Burial chambers uncovered in Metropolis

Burial chambers uncovered in Metropolis

Burial chambers uncovered in Metropolis


Burial chambers have been found in the ancient city of Metropolis in İzmir for the first time. Various gifts and bones belonging to a family have been uncovered within the chambers. 

According to a statement made by the Sabancı Foundation, which collaborates with the Culture and Tourism Ministry to provide support for the excavations, this season’s works have ended in the ancient city.

The findings unearthed during the excavations shed light on the social life and burial customs of the time. Surface surveys in the ancient city also shed light on commercial life in Metropolis.

According to the statement, only single tombs have been found in the ancient city so far, but vaulted burial chambers, which had been among important tomb structures in the ancient ages, have been discovered for the first time. The burial chambers date back to the first century. Inside the chambers are candles, bronze mirrors and spoons, as well as glass and ceramic tear bottles, which are believed to have been offered as gifts to the dead.

Candles have been the most commonly found object inside the burial chambers, which are believed to have been left there to light the way for the dead. More than 11,000 historical artifacts have been unearthed in Metropolis, the statement said, adding that the ancient city had gained status as an archaeological site and has received thousands of local and foreign tourists in the last two years.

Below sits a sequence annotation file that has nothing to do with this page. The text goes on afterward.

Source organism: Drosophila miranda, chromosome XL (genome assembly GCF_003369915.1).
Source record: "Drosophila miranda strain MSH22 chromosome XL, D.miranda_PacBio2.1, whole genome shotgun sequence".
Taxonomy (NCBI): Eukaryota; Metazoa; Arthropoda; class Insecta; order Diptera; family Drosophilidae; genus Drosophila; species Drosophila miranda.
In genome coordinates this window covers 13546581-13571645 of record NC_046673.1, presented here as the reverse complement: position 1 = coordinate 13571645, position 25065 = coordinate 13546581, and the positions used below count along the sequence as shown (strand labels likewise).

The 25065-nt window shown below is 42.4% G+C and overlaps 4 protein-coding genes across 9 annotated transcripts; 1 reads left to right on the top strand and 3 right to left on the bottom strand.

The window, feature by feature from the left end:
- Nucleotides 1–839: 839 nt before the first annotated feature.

Associate Professor Serdar Aybek, the head of the Metropolis excavations and Manisa Celal Bayar University Archaeology Department, said new discoveries had been made during the exacavation works in and around Metropolis.

He said they had unearthed lots of new findings related to social life and their relations with neighboring cities.

“The vaulted burial chambers, which have been found in the ancient city for the first time, reveal important information about the cultural traces and burial customs in the region. These new findings show the concept of family was powerful in the first century and was respected in society. The castles highlight the city’s key place in commercial life in that age,” said Aybek.

Sabancı Foundation general director Zerrin Koyunsağan said their goal was to shed light on a city that is important in world history. “We are very excited about the excavations in Metropolis,” she added.

The ancient city of Metropolis, which has been undergoing excavations since 1990, is located between the neighborhoods of Yeniköy and Özbey. The history of the city dates back to the Classical Age and has continued with the Hellenistic Age, the Roman and Byzantine eras, the Beylics era and the Ottoman era.

A Hellenistic-era ancient theater, Bouleuterion (assembly building), Stoa (colonnaded gallery), a Roman bath and Palaestra complex, as well as two small baths are among the discoveries in the ancient city.